Lalit Modi has insisted that the IPL will not be moved out of India, despite security concerns raised in an independent report commissioned by the players' unions in England, Australia and South Africa that led to talk of shifting the event to another country.

"We are going to have the tournament in India. I can't see any reason why we should move it at this point in time. The media is reacting to every fringe group saying security is a problem," Modi told BBC Sport in reaction to the concerns.

The Australian reported the security discussions caused a split between high profile freelance players and Ricky Ponting when the situation was outlined at an Australian Cricketers' Association meeting in Sydney on Tuesday. The paper said Shane Warne, Matthew Hayden and Adam Gilchrist, who have supported each IPL tournament, clashed with Ricky Ponting over the way forward.

Cricket Australia-contracted players want to follow the ACA's advice while Warne and Hayden, a Cricket Australia board member, have said they want to go. If players pull out of the tournament they could be banned from future IPL editions, a decision which would cost some of them millions of dollars.

The report, written by the England team's security advisor Reg Dickason, said there was a credible threat to the tournament from terrorist groups, raising questions over player safety apart from talk of a boycott by international cricketers. The Australian Cricketers' Association has decided to formulate a list of security demands for IPL organisers, following a meeting attended by most Australian players slated to play in the tournament.

"The process from here is for all players associated to meet with their player groups and for all of us to feed back the concerns raised from these meetings to the IPL," Paul Marsh, the ACA's chief executive said. "This will be coordinated through our peak body the Federation of International Cricketers' Associations. From here we will await a response from the IPL."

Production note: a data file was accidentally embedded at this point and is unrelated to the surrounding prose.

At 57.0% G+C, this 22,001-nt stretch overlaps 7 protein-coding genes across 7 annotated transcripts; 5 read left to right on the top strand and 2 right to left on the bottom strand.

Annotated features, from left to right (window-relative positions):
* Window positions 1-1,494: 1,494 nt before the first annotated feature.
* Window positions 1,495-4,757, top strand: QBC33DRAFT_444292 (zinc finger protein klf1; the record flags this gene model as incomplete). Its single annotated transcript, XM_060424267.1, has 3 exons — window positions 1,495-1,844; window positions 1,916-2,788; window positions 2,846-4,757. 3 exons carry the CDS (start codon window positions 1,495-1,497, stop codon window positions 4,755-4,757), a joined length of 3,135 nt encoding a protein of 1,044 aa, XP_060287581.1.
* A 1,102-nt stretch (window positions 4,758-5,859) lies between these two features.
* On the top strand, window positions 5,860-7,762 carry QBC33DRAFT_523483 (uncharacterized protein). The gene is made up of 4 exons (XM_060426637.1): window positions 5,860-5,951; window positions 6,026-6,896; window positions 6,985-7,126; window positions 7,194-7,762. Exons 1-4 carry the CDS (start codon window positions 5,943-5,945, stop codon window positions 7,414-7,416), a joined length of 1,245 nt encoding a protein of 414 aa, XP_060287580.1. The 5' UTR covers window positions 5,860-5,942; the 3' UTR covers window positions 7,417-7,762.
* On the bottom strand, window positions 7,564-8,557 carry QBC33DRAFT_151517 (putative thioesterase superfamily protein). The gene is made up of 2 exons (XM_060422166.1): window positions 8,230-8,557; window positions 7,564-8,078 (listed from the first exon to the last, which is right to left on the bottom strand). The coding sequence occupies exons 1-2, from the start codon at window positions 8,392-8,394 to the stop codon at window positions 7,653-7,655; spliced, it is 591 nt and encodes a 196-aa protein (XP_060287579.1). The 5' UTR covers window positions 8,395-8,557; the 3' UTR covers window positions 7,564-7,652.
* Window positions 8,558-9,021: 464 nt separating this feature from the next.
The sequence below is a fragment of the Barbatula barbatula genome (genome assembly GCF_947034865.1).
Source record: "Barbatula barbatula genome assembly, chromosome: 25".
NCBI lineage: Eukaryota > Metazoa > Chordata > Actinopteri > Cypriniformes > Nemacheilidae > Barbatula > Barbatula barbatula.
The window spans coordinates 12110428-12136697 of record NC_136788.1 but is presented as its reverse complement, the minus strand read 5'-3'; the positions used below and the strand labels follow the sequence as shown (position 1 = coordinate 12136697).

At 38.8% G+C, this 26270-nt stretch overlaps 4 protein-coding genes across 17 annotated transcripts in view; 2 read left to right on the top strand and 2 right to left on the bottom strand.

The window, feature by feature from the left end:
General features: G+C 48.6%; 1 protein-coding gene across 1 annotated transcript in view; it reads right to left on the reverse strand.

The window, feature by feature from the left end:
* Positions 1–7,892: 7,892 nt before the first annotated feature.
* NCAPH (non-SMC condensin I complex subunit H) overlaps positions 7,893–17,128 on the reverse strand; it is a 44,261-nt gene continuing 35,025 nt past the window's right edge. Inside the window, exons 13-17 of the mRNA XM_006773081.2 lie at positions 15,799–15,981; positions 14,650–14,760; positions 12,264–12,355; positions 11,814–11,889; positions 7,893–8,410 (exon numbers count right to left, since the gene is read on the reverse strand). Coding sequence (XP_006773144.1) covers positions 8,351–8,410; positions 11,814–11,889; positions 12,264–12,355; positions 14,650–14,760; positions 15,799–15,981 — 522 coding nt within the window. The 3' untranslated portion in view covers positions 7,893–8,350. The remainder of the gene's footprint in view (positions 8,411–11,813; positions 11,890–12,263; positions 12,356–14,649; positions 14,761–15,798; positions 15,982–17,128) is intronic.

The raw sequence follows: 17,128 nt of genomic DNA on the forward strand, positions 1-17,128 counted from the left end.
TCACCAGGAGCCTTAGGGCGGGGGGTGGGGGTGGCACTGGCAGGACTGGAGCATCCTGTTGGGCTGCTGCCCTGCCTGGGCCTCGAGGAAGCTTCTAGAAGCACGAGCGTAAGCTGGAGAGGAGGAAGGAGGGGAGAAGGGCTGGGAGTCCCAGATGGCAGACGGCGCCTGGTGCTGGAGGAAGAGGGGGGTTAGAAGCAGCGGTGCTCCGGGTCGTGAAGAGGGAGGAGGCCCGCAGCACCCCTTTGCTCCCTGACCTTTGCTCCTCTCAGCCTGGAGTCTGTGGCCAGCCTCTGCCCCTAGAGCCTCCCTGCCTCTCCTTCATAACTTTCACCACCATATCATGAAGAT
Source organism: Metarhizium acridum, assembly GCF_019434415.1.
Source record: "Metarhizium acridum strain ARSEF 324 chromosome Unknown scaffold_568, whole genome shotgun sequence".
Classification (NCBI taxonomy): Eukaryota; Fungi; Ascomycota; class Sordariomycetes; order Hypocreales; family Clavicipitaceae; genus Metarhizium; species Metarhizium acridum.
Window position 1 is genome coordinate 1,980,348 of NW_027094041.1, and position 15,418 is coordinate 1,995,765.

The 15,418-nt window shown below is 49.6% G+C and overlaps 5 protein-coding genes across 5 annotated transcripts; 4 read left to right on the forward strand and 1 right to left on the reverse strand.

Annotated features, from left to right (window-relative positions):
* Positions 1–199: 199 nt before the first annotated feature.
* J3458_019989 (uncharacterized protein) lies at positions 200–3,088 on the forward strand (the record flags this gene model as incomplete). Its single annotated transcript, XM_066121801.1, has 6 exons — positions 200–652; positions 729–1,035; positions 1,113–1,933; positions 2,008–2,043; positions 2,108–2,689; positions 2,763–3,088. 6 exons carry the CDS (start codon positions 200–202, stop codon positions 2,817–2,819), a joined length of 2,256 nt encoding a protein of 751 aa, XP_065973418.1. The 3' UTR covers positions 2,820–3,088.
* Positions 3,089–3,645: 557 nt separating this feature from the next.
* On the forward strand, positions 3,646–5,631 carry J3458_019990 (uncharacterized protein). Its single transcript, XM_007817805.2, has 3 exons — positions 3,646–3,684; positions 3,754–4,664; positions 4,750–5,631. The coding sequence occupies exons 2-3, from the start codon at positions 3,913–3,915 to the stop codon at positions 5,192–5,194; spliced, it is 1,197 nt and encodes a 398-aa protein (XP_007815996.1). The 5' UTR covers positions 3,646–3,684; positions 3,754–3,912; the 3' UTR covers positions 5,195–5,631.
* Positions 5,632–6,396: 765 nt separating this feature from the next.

Heath Mills, the New Zealand Players' Association chief, also outlined security concerns. "It's one thing to have a security management plan, it's a much different thing to see it delivered and delivered well. It's quite complex when you consider the IPL is played across 12 cities, 12 police jurisdictions throughout India. There are some real concerns around that aspect," Mills said.

Modi, however, underplayed their concerns. "Nobody in the world can safeguard the safety of the players in any tournament. All we have to do is ensure we are putting on the best security," Modi said. "Safety is paramount to us and we are working with the national and state governments to ensure we have good security in place.

"At the end of the day we have to ensure the safety plans we put in place and the way we conduct them are absolutely top-notch."

Modi also said that he was not overly concerned by the possibility of overseas players withdrawing from the event. "The heavens aren't going to fall if that happens. This is an Indian tournament; we have the key Indian players and only a few international players."

"We have no worries at all. You have to understand that the market for us is India. "The tournament is a huge success - we have a huge credibility, we have the top 200 players in the world. It's not only dependent on foreign players, although they are part of it, Modi said.